Their conversations during the various phases of this discussion were awe-inspiring. They thought deeply about heroism, super-heroism, humanity, the forces of good and evil, and their own belief systems.

Each time they thought they had a clear answer to the question; another facet would rise up creating more layers of questions and fewer answers.  One of my favorite unanswerable questions that came from this ongoing discussion was:

Is Kal-El a superhero?

Kal-El was a boy on the planet Krypton without special powers. Due to a brief ride through space, and  a shift in gravity, he was graced with incredible strength and some laser vision and became what we know as Superman. But as Kal-El—is he a superhero?  If one characteristic of a superhero is that she or he have super powers, can we count Kal-El? If we can’t count Kal-El until he lands on Earth and becomes Superman, can we say he is a superhero?

The beauty of this question for my students at the time was the possibility of either answer.

If Kal-El was superhero because of his potential on another planet—then aren’t we all superheroes just waiting for a new planet?

If Kal-El is not a superhero and Superman is—then doesn’t that mean we can all be come a superhero if the right things happen to us? Are we all just waiting for the right circumstance to reveal our powers?

If Kal-El isn’t a superhero and Superman is likewise NOT a superhero—then what does that mean for the definition of superheroes? Can we honestly say that Superman is not super-heroic? If we cannot, then what is super-heroism exactly?

Surprise, surprise, I am applying this teaching and learning. My students loved the idea of superheroes. They loved the idea that they could be a Kal-El  waiting for a new planet, or a Bruce Wayne waiting for the right technology, or a Peter Parker in need of a mere spider bite to unleash their amazingness.  Superheroes show us our potential to be amazing. Just add enough strength, enough flexibility, enough learning, and KaBlam!  Superheorism all around.

This speaks to the eternal hope of possibility we need to have for ourselves as teachers and for our students as learners.

Why not believe that it is possible?  Why not believe in the possibility of what we could be rather than focus on the limitations of what we’ve been told we are?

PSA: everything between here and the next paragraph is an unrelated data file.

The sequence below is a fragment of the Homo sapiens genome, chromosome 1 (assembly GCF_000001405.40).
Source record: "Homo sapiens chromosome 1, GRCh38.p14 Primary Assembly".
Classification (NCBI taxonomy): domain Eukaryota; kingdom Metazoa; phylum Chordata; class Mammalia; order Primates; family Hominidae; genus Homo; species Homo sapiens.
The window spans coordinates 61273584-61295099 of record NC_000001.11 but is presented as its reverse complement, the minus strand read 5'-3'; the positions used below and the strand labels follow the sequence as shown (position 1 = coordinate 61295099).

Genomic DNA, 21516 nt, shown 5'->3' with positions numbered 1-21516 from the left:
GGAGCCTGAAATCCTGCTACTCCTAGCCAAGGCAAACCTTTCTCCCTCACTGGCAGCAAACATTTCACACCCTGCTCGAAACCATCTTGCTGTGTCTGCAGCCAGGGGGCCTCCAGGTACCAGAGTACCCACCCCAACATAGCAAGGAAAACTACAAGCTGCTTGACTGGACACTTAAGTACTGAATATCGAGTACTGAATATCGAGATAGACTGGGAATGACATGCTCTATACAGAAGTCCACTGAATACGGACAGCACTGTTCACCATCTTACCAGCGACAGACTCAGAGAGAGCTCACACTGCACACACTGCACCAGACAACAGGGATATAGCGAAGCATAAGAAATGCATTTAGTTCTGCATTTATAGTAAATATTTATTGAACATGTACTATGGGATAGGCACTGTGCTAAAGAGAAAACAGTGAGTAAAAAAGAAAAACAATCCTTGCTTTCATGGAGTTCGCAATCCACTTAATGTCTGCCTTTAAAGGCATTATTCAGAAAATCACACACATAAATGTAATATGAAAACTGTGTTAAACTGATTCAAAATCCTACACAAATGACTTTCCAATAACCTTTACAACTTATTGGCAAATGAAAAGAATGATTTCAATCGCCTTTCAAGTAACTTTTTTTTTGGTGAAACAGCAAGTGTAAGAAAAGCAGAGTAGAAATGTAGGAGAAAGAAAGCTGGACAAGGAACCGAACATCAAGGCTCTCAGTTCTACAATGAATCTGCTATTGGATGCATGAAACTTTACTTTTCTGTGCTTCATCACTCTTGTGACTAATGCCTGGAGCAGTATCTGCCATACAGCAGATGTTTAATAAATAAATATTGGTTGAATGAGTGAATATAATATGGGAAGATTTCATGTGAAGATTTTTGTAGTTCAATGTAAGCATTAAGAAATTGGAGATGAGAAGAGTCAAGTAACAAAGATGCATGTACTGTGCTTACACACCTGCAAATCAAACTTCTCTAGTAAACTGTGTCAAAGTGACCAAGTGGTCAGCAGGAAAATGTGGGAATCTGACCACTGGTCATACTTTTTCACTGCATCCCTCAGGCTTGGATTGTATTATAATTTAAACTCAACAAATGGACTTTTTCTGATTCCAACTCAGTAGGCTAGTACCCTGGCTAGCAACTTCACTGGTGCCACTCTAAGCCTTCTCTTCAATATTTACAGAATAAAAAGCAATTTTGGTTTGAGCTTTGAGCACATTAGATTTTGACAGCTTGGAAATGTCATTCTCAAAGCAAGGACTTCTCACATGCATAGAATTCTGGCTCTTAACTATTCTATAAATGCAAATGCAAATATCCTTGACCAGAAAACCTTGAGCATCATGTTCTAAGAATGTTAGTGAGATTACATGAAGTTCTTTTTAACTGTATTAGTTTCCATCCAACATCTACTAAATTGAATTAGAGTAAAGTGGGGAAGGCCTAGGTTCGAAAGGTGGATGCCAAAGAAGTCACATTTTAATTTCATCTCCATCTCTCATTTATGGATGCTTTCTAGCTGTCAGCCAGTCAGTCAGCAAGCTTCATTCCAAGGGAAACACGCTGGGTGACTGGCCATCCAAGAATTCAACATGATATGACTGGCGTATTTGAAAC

Tuesday, December 16, 2014

[An Abecedary of Cape-Wearing] J is for The Justice Society of America

Thanks to @shelley-burgess, @drjolly and the #satchatwc Saturday morning Twitter chat, I am determined to finish the Abecedary of Cape-Wearing within a year of having the brilliantly foolish idea of starting it. That means I have 17 letters to finish in 24 days. That's... (4 plus... 7… carry the 2...) a gabillion times more letters than I did previously. So wish me cape-wearing luck! Click here for letters A-I.

J is for the Justice Society of America. The JSA is referenced as the first team of superheroes in DC comic books—introduced in World War II alongside the All-Star Squadron.  In case you’re curious about the history and the subsequent link to the currently-known JAL, the video below is pretty interesting:

I’m especially fascinated by superhero teams. I love watching strong characters with vastly different skill-sets work together to beat the baddies. There is always some sort of struggle—struggles about leadership, struggles about membership in the team, struggles about which baddies to fight and how—that’s the nature of a team. They always prevail in the end, though. And end up caring about the team as a whole more than their individual needs (almost always anyway—click here for a video of Batman going rogue with the JAL).

Teams of cape-wearing teachers have the same struggles and the same successes. Incredibly talented adults come together for a common purpose—to prepare children for success. The methods for achieving that purpose are varied and each path is full of pitfalls, but teams of teachers always prevail. While it is sometimes difficult to work within a team of such intensely caring, radically different, super-powered colleagues, the success achieved by a team of cape-wearing educators far out-weigh the successes of one individual.